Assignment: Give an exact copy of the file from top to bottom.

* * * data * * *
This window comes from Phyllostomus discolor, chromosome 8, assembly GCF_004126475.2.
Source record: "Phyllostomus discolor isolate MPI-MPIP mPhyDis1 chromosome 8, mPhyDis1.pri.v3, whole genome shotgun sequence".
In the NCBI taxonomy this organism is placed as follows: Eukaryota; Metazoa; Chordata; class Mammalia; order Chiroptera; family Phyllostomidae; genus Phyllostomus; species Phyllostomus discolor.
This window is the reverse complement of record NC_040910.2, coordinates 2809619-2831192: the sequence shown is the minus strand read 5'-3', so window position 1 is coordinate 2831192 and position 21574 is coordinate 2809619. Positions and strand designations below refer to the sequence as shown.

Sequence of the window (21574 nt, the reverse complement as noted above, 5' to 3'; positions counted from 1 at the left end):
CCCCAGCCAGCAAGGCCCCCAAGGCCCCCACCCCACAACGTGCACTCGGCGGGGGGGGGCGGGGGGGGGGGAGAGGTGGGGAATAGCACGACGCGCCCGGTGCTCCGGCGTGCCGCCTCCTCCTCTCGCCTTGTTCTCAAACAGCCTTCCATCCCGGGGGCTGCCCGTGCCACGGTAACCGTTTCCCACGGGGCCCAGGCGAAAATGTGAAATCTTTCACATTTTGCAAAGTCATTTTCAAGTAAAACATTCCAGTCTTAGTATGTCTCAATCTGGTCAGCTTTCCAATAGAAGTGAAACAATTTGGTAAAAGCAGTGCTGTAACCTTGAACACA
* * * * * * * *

This window comes from Phyllostomus discolor, chromosome 8, assembly GCF_004126475.2.
Source record: "Phyllostomus discolor isolate MPI-MPIP mPhyDis1 chromosome 8, mPhyDis1.pri.v3, whole genome shotgun sequence".
In the NCBI taxonomy this organism is placed as follows: Eukaryota; Metazoa; Chordata; class Mammalia; order Chiroptera; family Phyllostomidae; genus Phyllostomus; species Phyllostomus discolor.
This window is the reverse complement of record NC_040910.2, coordinates 2809619-2831192: the sequence shown is the minus strand read 5'-3', so window position 1 is coordinate 2831192 and position 21574 is coordinate 2809619. Positions and strand designations below refer to the sequence as shown.

Sequence of the window (21574 nt, the reverse complement as noted above, 5' to 3'; positions counted from 1 at the left end):
CCCCAGCCAGCAAGGCCCCCAAGGCCCCCACCCCACAACGTGCACTCGGCGGGGGGGGGCGGGGGGGGGGGAGAGGTGGGGAATAGCACGACGCGCCCGGTGCTCCGGCGTGCCGCCTCCTCCTCTCGCCTTGTTCTCAAACAGCCTTCCATCCCGGGGGCTGCCCGTGCCACGGTAACCGTTTCCCACGGGGCCCAGGCGAAAATGTGAAATCTTTCACATTTTGCAAAGTCATTTTCAAGTAAAACATTCCAGTCTTAGTATGTCTCAATCTGGTCAGCTTTCCAATAGAAGTGAAACAATTTGGTAAAAGCAGTGCTGTAACCTTGAACACA